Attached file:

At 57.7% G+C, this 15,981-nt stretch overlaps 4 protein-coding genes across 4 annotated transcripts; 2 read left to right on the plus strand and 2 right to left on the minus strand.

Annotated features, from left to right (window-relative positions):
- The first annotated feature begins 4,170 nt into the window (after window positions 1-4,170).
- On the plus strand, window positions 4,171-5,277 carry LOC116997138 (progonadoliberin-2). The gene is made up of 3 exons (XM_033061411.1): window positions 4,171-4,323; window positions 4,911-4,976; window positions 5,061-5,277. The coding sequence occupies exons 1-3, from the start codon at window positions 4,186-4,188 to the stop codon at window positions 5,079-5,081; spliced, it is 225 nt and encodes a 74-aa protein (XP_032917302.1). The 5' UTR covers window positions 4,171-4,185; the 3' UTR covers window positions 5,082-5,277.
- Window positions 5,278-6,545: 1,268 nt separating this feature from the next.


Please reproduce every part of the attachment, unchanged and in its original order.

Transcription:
At 57.7% G+C, this 15,981-nt stretch overlaps 4 protein-coding genes across 4 annotated transcripts; 2 read left to right on the plus strand and 2 right to left on the minus strand.

Annotated features, from left to right (window-relative positions):
- The first annotated feature begins 4,170 nt into the window (after window positions 1-4,170).
- On the plus strand, window positions 4,171-5,277 carry LOC116997138 (progonadoliberin-2). The gene is made up of 3 exons (XM_033061411.1): window positions 4,171-4,323; window positions 4,911-4,976; window positions 5,061-5,277. The coding sequence occupies exons 1-3, from the start codon at window positions 4,186-4,188 to the stop codon at window positions 5,079-5,081; spliced, it is 225 nt and encodes a 74-aa protein (XP_032917302.1). The 5' UTR covers window positions 4,171-4,185; the 3' UTR covers window positions 5,082-5,277.
- Window positions 5,278-6,545: 1,268 nt separating this feature from the next.